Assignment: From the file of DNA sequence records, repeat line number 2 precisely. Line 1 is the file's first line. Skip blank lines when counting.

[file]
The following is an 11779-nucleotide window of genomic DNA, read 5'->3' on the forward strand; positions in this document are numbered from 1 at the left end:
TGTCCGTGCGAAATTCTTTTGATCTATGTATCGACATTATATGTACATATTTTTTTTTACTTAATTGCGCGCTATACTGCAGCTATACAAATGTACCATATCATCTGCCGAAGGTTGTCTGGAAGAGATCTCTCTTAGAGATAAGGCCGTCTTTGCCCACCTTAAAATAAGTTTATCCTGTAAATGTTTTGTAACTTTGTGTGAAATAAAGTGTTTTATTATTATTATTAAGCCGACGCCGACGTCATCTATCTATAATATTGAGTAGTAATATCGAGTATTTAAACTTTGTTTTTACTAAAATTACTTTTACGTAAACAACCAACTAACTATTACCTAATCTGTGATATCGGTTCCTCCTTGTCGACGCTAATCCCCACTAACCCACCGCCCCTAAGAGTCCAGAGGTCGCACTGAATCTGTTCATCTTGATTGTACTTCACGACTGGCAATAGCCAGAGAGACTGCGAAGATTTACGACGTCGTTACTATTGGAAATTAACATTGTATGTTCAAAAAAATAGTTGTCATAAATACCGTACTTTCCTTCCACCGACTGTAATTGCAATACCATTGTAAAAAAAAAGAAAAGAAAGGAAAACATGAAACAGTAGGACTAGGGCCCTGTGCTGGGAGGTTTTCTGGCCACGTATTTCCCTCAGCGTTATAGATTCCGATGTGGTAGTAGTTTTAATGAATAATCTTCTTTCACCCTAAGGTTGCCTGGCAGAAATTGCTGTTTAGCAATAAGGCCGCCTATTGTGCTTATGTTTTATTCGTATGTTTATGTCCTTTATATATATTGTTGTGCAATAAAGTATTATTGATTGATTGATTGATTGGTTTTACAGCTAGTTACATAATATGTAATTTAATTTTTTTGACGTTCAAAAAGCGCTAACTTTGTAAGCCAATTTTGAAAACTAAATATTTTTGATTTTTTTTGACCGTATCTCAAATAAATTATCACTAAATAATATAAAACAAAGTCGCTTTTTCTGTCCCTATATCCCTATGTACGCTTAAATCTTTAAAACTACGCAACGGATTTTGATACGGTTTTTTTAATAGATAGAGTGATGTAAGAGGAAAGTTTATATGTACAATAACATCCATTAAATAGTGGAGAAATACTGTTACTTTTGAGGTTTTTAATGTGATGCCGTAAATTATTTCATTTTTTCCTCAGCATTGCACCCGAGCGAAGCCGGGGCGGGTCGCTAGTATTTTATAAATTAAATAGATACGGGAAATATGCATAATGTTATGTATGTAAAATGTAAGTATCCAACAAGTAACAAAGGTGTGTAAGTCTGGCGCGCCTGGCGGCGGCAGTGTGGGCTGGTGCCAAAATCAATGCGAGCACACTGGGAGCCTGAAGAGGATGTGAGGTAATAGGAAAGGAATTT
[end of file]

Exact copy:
TGTCCGTGCGAAATTCTTTTGATCTATGTATCGACATTATATGTACATATTTTTTTTTACTTAATTGCGCGCTATACTGCAGCTATACAAATGTACCATATCATCTGCCGAAGGTTGTCTGGAAGAGATCTCTCTTAGAGATAAGGCCGTCTTTGCCCACCTTAAAATAAGTTTATCCTGTAAATGTTTTGTAACTTTGTGTGAAATAAAGTGTTTTATTATTATTATTAAGCCGACGCCGACGTCATCTATCTATAATATTGAGTAGTAATATCGAGTATTTAAACTTTGTTTTTACTAAAATTACTTTTACGTAAACAACCAACTAACTATTACCTAATCTGTGATATCGGTTCCTCCTTGTCGACGCTAATCCCCACTAACCCACCGCCCCTAAGAGTCCAGAGGTCGCACTGAATCTGTTCATCTTGATTGTACTTCACGACTGGCAATAGCCAGAGAGACTGCGAAGATTTACGACGTCGTTACTATTGGAAATTAACATTGTATGTTCAAAAAAATAGTTGTCATAAATACCGTACTTTCCTTCCACCGACTGTAATTGCAATACCATTGTAAAAAAAAAGAAAAGAAAGGAAAACATGAAACAGTAGGACTAGGGCCCTGTGCTGGGAGGTTTTCTGGCCACGTATTTCCCTCAGCGTTATAGATTCCGATGTGGTAGTAGTTTTAATGAATAATCTTCTTTCACCCTAAGGTTGCCTGGCAGAAATTGCTGTTTAGCAATAAGGCCGCCTATTGTGCTTATGTTTTATTCGTATGTTTATGTCCTTTATATATATTGTTGTGCAATAAAGTATTATTGATTGATTGATTGATTGGTTTTACAGCTAGTTACATAATATGTAATTTAATTTTTTTGACGTTCAAAAAGCGCTAACTTTGTAAGCCAATTTTGAAAACTAAATATTTTTGATTTTTTTTGACCGTATCTCAAATAAATTATCACTAAATAATATAAAACAAAGTCGCTTTTTCTGTCCCTATATCCCTATGTACGCTTAAATCTTTAAAACTACGCAACGGATTTTGATACGGTTTTTTTAATAGATAGAGTGATGTAAGAGGAAAGTTTATATGTACAATAACATCCATTAAATAGTGGAGAAATACTGTTACTTTTGAGGTTTTTAATGTGATGCCGTAAATTATTTCATTTTTTCCTCAGCATTGCACCCGAGCGAAGCCGGGGCGGGTCGCTAGTATTTTATAAATTAAATAGATACGGGAAATATGCATAATGTTATGTATGTAAAATGTAAGTATCCAACAAGTAACAAAGGTGTGTAAGTCTGGCGCGCCTGGCGGCGGCAGTGTGGGCTGGTGCCAAAATCAATGCGAGCACACTGGGAGCCTGAAGAGGATGTGAGGTAATAGGAAAGGAATTT